CONTROL OF TOXIC SUBSTANCES
a. Hazards in the work environment can be purely mechanical in nature, or they
may occur in the form of materials or substances, which are capable of causing fire or
explosion, or of producing injury or illness by inhalation, by contact with the skin or eyes,
or by ingestion. Physical forms of energy such as noise, ionizing and non-ionizing
radiation, and heat can also be health hazards. This lesson deals specifically with the
subject of toxic substances in the industrial workplace, the effects of these substances
on the human body, and measures that can be employed to protect workers from them.
As you read this lesson, you should periodically refer to Appendix B, which contains a
list of typical operations found on Army installations, the health hazards associated with
the individual operations, and the control instituted to reduce or eliminate the hazards.
b. Basic to the control of an industrial health hazard is the recognition and
evaluation of the hazard. Once the hazard has been identified, and its severity
determined measures for its control can be developed. Once this is done, it then
becomes a matter of instituting appropriate control measures and monitoring their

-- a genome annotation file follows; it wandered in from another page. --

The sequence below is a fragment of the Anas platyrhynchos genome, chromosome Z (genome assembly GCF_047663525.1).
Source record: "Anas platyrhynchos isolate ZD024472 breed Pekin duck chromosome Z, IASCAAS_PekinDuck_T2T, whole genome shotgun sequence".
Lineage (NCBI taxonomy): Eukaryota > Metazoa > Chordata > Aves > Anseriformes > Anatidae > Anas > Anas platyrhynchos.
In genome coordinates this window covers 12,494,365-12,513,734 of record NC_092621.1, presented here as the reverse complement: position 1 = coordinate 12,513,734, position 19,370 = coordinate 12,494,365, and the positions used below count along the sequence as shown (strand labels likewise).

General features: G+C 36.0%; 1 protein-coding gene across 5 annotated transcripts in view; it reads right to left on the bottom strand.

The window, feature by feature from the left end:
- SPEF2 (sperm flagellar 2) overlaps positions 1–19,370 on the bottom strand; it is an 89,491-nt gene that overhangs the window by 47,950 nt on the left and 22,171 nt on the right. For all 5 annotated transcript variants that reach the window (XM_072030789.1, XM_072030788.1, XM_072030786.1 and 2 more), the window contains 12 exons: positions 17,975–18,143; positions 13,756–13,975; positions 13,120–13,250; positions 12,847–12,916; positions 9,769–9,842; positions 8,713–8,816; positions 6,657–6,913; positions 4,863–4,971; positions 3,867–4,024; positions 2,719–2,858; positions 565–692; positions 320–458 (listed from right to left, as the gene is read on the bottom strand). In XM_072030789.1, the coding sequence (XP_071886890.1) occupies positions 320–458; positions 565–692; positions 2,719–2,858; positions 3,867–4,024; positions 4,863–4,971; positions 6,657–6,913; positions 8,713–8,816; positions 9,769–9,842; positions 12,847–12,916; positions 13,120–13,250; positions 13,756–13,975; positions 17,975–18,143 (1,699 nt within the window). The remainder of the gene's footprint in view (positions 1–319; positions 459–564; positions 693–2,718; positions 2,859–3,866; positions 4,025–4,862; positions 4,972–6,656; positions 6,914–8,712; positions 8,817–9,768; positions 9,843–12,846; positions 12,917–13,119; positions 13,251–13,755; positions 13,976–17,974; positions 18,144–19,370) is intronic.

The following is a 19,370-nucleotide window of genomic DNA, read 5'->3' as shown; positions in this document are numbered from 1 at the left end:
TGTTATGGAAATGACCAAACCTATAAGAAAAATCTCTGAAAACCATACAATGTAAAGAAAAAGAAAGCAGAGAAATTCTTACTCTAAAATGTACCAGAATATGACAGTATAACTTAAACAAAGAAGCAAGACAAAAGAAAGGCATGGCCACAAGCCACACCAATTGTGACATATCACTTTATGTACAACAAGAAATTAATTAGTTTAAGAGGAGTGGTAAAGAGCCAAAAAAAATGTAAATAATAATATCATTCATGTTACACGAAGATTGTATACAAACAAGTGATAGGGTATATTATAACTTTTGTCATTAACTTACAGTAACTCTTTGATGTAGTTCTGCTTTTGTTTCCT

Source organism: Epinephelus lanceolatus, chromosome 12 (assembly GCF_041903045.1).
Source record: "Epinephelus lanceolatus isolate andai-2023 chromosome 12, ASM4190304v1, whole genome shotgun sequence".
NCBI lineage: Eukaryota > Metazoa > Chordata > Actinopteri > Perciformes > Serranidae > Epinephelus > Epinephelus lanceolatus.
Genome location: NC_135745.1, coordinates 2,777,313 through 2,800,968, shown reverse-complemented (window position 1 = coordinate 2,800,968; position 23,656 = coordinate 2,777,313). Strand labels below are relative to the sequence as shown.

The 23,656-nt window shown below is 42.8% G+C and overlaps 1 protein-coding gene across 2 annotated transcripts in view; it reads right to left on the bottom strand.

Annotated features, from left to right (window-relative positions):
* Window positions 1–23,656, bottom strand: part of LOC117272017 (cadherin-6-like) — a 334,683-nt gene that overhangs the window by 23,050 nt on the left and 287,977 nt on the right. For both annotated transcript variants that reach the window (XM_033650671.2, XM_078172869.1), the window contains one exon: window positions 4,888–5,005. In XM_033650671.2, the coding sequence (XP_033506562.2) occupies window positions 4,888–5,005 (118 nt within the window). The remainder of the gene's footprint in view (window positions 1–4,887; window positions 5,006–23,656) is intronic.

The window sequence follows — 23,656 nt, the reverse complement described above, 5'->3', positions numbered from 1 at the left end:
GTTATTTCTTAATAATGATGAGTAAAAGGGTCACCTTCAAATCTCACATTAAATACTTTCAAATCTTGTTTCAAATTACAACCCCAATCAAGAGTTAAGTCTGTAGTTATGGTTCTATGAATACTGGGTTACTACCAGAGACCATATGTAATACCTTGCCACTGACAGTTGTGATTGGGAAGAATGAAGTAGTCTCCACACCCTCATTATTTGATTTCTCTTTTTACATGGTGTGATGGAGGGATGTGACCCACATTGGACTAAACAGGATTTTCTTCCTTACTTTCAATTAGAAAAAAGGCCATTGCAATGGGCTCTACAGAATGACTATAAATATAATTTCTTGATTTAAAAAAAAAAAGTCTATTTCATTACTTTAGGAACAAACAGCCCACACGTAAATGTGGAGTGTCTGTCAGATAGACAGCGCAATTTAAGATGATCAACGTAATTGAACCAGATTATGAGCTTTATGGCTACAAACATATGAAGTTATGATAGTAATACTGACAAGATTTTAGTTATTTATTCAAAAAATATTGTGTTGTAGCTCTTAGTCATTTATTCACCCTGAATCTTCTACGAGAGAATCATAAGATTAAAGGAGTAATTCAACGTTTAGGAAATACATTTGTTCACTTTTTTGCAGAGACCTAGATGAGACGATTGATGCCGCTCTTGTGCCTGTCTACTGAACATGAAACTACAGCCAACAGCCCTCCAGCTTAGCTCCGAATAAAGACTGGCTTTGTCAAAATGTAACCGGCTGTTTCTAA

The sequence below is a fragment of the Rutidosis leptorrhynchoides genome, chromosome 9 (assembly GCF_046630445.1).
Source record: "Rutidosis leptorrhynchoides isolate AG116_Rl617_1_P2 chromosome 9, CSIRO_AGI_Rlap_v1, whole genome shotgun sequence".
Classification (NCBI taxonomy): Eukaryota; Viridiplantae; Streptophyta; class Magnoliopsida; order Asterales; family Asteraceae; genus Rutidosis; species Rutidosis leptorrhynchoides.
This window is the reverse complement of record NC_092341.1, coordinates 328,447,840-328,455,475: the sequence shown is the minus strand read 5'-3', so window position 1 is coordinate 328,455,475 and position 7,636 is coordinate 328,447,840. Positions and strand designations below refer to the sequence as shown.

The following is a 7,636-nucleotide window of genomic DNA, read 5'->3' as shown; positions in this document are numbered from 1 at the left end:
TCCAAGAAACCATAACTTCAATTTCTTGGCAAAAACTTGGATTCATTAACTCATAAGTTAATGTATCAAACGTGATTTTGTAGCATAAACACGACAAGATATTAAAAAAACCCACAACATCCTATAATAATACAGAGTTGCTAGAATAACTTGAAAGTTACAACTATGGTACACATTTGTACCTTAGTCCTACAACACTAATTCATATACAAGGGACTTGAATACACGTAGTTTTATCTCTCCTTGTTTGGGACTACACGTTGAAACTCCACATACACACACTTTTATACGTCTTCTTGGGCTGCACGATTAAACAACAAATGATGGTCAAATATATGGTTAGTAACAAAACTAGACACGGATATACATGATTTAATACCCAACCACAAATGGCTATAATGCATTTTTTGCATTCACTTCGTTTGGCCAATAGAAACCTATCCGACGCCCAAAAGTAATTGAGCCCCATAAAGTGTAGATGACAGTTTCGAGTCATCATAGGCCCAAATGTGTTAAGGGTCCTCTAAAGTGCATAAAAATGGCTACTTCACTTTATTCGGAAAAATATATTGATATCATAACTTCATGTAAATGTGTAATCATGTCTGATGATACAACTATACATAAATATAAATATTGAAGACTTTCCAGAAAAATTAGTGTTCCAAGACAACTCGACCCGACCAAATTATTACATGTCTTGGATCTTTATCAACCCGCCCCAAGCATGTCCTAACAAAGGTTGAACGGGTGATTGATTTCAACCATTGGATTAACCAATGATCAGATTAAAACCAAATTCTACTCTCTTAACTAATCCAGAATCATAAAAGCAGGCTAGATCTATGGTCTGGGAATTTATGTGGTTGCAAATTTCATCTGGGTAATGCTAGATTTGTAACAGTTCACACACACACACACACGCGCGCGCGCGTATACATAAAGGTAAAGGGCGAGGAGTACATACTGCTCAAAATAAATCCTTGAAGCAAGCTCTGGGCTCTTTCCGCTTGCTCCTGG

CLASSIFICATION OF CHEMICAL HAZARDS
a. There are over l00, 000 chemicals used in industrial operations in this country
today. Several of them have been identified as cancer causing agents, or carcinogens.
Hundreds of them are known to destroy body organs, or to cause extreme irritation
leading to reduced or total non-effectiveness of workers. Still others are in use whose
effects on the body are unknown, or about which very little is known. In this lesson we
will concern ourselves with known effects such as toxicity and skin contamination.
Appendix C contains a partial list of potentially hazardous substances found on Army
b. Chemicals that may create potential hazards may be classified according to
their physical states or characteristics. Some occur as gases, vapors, mists, dusts, or
fumes that may be breathed with the air. Others are solids or liquids that may be
absorbed through the skin or ingested (taken in through the mouth). It is important to
understand these physical states in which toxic materials may occur, since the hazard
associated with their use often depends upon this factor.